These Are the Best Products for Treating Scalp Acne
Pimples can (obviously) pop up on your face, as well as areas such as the chest, back and booty. But did you know that you can also break out on your scalp? Yep, scalp acne is a very real thing. "While it's less common on the scalp than it is on the face, acne can form anywhere we have pores and sebaceous glands," says Craig Ziering, a dermatologist and hair transplantation surgeon and restoration expert based in Beverly Hills.
Scalp acne is very similar to the acne you would find on your face or body, and occurs when hair follicles (aka pores) become clogged with sebum, dead skin cells, and bacteria, explains Ziering. A whole litany of things, ranging from hormones to weather to stress to genetics can contribute to those clogged pores, notes Dennis Gross, M.D., a board-certified dermatologist in New York City and founder of the eponymous skincare line. (Related: The Healthy Scalp Tips You Need for the Best Hair of Your Life)
But there's one unique contributing factor at play when it comes to the scalp: hair products. Styling products, particularly those rich in comedogenic oils such as coconut oil, certain waxes, and certain polymers that create hold can all build-up on the scalp, leaving behind a pore-clogging residue, says Iris Rubin, M.D., a board-certified dermatologist in Bethesda and the founder of SEEN hair care. Similarly, "not washing your hair regularly can cause excess oil to build-up, further contributing to scalp acne," she adds.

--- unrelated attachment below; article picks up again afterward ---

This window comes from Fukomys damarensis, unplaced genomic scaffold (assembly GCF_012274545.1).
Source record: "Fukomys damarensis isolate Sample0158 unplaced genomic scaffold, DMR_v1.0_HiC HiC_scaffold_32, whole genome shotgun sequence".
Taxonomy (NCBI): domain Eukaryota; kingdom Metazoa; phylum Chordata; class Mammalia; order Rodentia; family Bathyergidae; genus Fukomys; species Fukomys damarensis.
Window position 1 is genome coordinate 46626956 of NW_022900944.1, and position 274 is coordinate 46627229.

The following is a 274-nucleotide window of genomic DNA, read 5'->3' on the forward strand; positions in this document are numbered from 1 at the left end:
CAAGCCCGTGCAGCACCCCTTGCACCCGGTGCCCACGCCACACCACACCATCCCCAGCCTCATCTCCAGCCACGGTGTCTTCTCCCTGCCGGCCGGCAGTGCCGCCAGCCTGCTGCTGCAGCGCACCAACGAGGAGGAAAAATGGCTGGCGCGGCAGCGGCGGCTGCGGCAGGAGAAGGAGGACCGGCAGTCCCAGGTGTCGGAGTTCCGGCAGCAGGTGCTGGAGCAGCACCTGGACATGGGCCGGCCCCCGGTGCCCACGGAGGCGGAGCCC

So, who's most likely to get scalp acne? "If your skin in general is more acne-prone, you're more likely to develop scalp acne," notes Dr. Gross. (And again, keep in mind that it can manifest just as it would anywhere else, via blackheads, whiteheads, red papules, or even cysts, he adds.) (Related: Why You Should Treat Your Scalp to a Detox)
While you can't control some of those aforementioned contributing factors (genetic, we're looking at you), and there's really not always a way to fully prevent any kind of acne, there are things you can do to make it less likely to occur and more manageable if it does, says Ziering. When and how you wash is paramount; while you want to rid your scalp of excess oil, you don't want to over-wash and over-dry the scalp, as this can actually end up triggering the production of more sebum and make things worse, he points out. Try to steer clear of heavy styling products whenever possible, and avoid wearing a hat when you work out, suggests Dr. Gross; this can trap sweat and bacteria on the scalp, further upping the likelihood of clogged pores.
If you are dealing with scalp acne, try using non-comedogenic (read: non pore-clogging) hair products whenever possible, says Dr. Rubin (though she notes that this can be tricky as not many are labeled as such). In general, avoid heavy, pore-clogging ingredients such as coconut oil and cocoa butter, and consider using a shampoo with salicylic acid, both to help treat a scalp acne flare-up and help prevent future breakouts, she adds. (Related: The Best Salicylic Acid Face Wash for Every Skin Type)
Ahead, eight of the best scalp acne-fighting products out there.